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Green Party losing members over their alliance with the Lib Dems

MEMBERS are quitting the Greens in protest against its Remain election pact with the Lib Dems, an eco-socialist group within the party claimed yesterday.

Green Left objects to the deal, announced last Thursday, between the Green Party, the Liberal Democrats and Plaid Cymru, in which the parties have agreed not to stand candidates against each other in 60 seats to avoid splitting the Remain vote.

“We’ve taken a stand because we reject the alliance made between the Green Party and the Lib Dems,” Green Left chairman Malcolm Bailey told the Star.

“Although Plaid are all right, it’s the pact with the Lib Dems that has upset people and caused a fair amount of controversy, with party members leaving and candidates stepping down.

“The Lib Dems don’t share our politics, which is shown by their track records in the coalition government and all the Tory policies they voted for.”

A statement by Green Left, which is a recognised group within the Green Party, highlights Lib Dem leader Jo Swinson’s support for the bedroom tax, benefit cuts and the introduction of universal credit — as well as her involvement with fracking.

Mr Bailey said that by entering the pact, the Greens have also prioritised Brexit over the climate emergency.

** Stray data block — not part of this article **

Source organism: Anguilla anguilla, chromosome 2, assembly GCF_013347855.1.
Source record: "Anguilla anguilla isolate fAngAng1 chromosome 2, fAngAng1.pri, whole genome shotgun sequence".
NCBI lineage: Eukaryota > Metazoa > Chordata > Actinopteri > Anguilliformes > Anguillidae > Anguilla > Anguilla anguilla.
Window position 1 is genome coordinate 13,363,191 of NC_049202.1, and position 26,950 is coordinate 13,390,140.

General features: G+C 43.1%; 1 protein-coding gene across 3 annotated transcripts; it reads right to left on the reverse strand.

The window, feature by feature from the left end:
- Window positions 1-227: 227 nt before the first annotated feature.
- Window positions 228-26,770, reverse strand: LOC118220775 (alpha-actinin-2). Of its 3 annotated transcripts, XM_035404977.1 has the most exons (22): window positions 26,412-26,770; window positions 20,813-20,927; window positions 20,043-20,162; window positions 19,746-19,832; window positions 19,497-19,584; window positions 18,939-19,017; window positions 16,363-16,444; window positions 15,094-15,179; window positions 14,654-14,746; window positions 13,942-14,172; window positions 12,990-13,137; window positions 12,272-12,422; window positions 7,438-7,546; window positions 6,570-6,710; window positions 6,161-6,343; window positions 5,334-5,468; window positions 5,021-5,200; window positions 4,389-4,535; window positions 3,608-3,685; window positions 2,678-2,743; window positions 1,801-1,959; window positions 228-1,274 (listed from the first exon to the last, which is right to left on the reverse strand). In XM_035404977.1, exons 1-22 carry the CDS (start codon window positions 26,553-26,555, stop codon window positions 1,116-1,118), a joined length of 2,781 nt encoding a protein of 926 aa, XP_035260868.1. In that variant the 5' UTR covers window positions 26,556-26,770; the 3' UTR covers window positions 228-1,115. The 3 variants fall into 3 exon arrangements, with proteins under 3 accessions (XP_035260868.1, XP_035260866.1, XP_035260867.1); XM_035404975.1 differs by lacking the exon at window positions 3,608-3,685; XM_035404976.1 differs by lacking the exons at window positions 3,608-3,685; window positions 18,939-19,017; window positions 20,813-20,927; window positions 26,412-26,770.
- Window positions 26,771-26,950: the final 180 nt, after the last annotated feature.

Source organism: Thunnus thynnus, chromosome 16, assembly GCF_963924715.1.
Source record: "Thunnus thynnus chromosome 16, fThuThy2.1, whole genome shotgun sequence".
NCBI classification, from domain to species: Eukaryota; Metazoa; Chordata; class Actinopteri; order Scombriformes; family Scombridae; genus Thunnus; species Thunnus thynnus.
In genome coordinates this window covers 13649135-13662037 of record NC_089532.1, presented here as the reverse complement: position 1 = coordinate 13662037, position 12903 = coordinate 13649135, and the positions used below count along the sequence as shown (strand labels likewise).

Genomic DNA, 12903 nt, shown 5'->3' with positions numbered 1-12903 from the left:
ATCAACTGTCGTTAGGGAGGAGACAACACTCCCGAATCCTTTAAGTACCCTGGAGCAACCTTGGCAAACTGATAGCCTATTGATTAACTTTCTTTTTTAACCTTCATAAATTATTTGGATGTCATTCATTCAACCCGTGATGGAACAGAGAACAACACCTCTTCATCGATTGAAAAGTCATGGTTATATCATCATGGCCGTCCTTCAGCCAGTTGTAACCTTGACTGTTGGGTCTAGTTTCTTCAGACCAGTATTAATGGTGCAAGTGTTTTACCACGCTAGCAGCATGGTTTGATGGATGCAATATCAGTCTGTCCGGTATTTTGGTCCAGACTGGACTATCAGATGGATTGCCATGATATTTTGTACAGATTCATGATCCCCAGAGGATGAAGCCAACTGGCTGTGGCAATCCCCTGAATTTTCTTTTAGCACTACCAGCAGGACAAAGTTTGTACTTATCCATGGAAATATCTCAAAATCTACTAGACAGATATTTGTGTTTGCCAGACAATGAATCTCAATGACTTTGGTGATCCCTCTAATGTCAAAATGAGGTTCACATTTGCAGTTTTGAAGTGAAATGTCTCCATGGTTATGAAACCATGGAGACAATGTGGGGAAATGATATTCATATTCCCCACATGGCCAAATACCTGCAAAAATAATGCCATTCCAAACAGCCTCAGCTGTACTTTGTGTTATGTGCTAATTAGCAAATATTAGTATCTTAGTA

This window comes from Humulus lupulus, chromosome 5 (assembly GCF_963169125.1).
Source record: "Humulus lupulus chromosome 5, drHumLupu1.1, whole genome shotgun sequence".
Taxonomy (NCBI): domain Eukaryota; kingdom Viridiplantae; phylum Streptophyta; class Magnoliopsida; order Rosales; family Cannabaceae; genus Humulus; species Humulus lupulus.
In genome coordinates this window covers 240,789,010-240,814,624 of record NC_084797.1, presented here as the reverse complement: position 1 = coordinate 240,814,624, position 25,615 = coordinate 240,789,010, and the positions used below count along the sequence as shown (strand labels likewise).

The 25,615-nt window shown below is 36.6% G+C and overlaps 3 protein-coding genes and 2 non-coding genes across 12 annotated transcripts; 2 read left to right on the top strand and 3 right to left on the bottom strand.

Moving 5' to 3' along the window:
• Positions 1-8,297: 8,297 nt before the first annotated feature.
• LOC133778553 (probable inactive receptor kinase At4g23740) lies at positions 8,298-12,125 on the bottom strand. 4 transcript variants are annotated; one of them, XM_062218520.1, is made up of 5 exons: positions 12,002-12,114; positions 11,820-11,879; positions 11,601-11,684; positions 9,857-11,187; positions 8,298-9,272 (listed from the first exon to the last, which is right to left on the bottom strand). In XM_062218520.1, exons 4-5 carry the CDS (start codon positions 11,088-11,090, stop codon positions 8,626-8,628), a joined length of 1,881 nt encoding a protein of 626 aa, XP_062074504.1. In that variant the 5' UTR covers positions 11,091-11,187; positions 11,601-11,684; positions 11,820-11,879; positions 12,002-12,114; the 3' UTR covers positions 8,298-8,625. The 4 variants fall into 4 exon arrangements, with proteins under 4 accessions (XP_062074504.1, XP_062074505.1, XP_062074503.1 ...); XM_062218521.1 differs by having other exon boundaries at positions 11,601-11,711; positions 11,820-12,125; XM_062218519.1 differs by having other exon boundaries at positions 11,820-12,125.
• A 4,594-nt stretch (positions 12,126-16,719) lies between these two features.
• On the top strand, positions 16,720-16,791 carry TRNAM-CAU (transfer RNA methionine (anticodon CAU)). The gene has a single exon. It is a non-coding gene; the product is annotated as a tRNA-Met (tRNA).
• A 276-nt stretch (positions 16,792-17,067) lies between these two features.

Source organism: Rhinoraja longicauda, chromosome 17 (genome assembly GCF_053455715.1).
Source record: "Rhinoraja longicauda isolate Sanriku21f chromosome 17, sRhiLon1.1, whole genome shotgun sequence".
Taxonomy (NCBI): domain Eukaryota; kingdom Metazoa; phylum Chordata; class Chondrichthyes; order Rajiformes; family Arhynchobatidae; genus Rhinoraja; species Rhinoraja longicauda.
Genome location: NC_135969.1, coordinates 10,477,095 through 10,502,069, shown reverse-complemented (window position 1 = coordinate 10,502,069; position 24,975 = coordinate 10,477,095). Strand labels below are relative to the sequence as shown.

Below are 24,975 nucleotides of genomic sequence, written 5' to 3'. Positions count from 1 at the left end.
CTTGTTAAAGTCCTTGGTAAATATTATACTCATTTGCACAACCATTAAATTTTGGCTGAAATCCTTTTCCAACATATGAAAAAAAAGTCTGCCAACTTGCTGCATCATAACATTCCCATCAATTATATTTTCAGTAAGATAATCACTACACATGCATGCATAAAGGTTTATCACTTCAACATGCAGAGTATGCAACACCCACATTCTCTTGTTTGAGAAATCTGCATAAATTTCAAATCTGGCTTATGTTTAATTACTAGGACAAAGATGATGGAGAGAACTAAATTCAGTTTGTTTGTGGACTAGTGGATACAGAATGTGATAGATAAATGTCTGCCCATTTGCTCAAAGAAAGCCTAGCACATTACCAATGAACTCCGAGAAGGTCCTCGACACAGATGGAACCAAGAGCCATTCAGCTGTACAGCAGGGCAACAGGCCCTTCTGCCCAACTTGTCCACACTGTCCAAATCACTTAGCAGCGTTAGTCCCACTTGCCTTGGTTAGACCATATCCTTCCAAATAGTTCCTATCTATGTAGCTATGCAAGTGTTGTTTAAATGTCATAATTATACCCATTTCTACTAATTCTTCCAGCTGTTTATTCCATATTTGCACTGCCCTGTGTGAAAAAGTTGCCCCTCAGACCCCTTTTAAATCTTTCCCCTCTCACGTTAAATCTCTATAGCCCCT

Green Left is urging members in constituencies without Green candidates to vote Labour instead.

The Unite to Remain pact requires Green Party candidates to stand aside in 40 seats in England and Wales, while the Lib Dems stand aside in just 17.

Mr Bailey said he was shocked at the leadership’s decision — especially because Green Party co-leader Jonathan Bartley is also a member of Green Left.

“Climate justice does not stand alone, it is linked to social injustice,” he explained, adding that the Lib Dems and other pro-capitalist parties are “part of the problem, not the solution.” 

Despite the large number of Green candidates standing aside under the pact, Mr Bartley claimed that the Unite to Remain project presents a “big opportunity for the Green Party to win more MPs.” 

He told the Star: “Although Brexit was the catalyst for the Unite to Remain agreement, the effect would be more Green voices in Parliament fighting for massive action on the climate emergency and holding other parties to account on their green credentials.”

Mr Bartley stressed that the pact was purely about avoiding competition between Remain candidates and was not a Green Party “endorsement” of the Lib Dems.


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